By 2030, the supply chain market labor market is estimated to experience a 20 percent shortage of trained employees. The skill gap is at the intersection of new process evolution based on emerging analytics, the evolution of blockchain, and the use of streaming data for the building of outside-in processes. While most companies have established programs for new hires and high-performance employees, the training of supply chain employees on next-generation processes is a gap. -Lora Cecere, Founder, Supply Chain Insights
Supply chain processes for source, make and deliver were defined in 1982. The first-generation pioneers defined early processes. These were largely regional and functional by design. Fourth- and fifth-generation pioneers are building global supply chain processes. The rapid retirement of baby boomers and the explosion of supply chain as a discipline is a major factor in the shortage of supply chain talent.
The talent gap is in the area of senior managers and directors in the area of planning. There is not a shortage in the area of supply chain execution. In these roles, companies are seeking employees that are good at system thinking and supply chain strategy with strong understanding of new forms of analytics and the ability to see the “big picture.” In general, baby boomers in supply chain are significantly more satisfied than millennials and generation X employees. Companies that are out-performing their peer groups have five characteristics:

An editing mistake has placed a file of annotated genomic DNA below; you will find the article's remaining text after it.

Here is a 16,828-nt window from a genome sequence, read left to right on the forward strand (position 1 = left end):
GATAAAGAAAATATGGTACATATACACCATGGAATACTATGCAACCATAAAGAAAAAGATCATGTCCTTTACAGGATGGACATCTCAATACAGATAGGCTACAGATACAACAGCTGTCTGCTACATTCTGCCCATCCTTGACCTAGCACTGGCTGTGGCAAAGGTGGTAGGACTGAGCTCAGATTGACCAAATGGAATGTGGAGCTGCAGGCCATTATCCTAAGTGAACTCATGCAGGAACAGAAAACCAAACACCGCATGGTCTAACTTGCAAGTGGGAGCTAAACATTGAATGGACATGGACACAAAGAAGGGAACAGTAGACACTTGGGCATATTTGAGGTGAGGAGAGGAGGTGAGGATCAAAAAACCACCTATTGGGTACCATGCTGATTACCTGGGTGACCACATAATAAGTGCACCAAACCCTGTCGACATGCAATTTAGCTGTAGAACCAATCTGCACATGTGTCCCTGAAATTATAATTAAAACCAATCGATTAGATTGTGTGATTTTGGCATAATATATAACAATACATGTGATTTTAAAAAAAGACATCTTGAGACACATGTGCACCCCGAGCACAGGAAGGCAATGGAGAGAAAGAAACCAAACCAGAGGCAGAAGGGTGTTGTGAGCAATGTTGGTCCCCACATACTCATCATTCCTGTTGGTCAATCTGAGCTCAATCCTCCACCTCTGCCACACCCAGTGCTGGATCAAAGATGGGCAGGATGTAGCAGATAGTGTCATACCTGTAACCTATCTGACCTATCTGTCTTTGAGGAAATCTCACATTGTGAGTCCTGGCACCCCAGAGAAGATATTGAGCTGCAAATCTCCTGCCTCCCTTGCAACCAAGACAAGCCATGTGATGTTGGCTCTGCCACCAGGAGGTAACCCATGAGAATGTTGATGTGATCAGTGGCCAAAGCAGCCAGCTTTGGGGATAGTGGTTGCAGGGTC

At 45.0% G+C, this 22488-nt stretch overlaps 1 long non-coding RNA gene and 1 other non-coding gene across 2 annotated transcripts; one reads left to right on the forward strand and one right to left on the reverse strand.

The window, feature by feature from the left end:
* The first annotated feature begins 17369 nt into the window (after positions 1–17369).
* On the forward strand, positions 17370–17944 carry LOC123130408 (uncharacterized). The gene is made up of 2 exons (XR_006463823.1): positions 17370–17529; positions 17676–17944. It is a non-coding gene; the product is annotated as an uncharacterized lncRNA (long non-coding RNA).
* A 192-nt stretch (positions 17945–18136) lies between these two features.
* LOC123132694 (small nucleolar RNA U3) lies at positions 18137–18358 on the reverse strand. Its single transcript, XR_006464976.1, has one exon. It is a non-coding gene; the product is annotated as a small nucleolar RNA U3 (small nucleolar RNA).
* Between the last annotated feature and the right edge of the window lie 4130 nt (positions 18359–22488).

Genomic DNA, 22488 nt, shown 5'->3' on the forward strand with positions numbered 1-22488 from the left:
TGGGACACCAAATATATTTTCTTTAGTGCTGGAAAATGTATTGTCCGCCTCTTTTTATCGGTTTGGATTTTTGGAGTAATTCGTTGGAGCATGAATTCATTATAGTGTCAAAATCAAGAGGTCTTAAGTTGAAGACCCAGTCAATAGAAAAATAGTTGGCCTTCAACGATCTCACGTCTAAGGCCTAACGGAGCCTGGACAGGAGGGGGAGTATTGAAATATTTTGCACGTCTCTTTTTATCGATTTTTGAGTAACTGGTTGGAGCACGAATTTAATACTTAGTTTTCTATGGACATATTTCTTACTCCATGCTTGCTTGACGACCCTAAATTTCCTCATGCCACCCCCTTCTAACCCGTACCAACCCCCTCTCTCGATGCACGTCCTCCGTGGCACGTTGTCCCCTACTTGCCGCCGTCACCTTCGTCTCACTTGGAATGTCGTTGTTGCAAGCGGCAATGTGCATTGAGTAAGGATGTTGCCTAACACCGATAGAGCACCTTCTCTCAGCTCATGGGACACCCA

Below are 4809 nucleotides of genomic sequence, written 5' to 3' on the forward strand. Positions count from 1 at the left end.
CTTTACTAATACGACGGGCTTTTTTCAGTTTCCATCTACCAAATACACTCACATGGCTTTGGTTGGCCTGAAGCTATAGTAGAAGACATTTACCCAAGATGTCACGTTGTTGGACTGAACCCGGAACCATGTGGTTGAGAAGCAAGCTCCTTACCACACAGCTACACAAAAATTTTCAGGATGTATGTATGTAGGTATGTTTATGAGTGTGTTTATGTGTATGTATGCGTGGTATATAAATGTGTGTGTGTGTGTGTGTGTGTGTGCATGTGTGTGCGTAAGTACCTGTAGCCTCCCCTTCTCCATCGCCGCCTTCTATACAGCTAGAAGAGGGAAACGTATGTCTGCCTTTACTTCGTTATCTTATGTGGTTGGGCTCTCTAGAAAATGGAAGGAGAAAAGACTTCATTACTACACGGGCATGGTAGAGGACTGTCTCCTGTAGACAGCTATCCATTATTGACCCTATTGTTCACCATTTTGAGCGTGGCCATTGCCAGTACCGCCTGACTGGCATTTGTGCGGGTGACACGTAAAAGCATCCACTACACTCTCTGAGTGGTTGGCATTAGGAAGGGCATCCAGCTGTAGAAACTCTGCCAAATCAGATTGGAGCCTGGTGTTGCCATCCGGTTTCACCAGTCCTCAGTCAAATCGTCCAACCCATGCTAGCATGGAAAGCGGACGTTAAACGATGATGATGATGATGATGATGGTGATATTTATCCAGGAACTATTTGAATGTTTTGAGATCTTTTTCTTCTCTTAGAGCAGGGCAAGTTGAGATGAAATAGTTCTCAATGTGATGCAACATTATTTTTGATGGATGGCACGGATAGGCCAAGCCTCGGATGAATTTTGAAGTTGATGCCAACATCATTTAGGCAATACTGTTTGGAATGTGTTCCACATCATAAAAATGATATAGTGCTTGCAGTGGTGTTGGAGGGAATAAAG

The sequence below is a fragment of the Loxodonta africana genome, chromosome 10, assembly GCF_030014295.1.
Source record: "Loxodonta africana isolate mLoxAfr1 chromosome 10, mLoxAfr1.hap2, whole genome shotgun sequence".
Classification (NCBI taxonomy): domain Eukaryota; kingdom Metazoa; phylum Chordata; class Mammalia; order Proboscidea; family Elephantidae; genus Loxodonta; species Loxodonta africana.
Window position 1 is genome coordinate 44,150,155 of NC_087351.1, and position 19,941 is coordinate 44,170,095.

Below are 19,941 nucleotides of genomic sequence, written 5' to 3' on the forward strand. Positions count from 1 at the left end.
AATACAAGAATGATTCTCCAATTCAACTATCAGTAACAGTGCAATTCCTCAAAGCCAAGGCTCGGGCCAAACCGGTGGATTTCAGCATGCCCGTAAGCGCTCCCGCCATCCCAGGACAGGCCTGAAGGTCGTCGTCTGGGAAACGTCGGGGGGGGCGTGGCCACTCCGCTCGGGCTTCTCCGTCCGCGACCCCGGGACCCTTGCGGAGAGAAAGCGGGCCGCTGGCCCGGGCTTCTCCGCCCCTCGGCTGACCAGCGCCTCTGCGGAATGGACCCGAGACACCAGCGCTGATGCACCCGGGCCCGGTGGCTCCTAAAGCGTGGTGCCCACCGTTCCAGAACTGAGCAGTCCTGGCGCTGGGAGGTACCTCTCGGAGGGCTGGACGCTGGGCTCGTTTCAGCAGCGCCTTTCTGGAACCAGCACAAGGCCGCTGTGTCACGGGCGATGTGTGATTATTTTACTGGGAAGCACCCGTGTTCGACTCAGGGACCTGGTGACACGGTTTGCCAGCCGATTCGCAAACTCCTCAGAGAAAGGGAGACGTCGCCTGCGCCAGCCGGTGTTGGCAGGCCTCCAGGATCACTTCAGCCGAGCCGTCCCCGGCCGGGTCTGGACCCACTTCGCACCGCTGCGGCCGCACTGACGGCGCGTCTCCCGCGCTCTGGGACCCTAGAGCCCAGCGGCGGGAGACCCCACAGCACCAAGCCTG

While the evolution of supply chain processes is relatively new when compared to finance, marketing or manufacturing, the challenges in building supply chain talent are accelerating. The problems in North America and Europe are magnified in the building of global supply chain teams.
Companies that aggressively develop supply chain talent are better at managing costs and balancing customer service requirements. The pace of acceleration of next-generation processes is happening faster than the building of supply chain talent. This is an opportunity for all.
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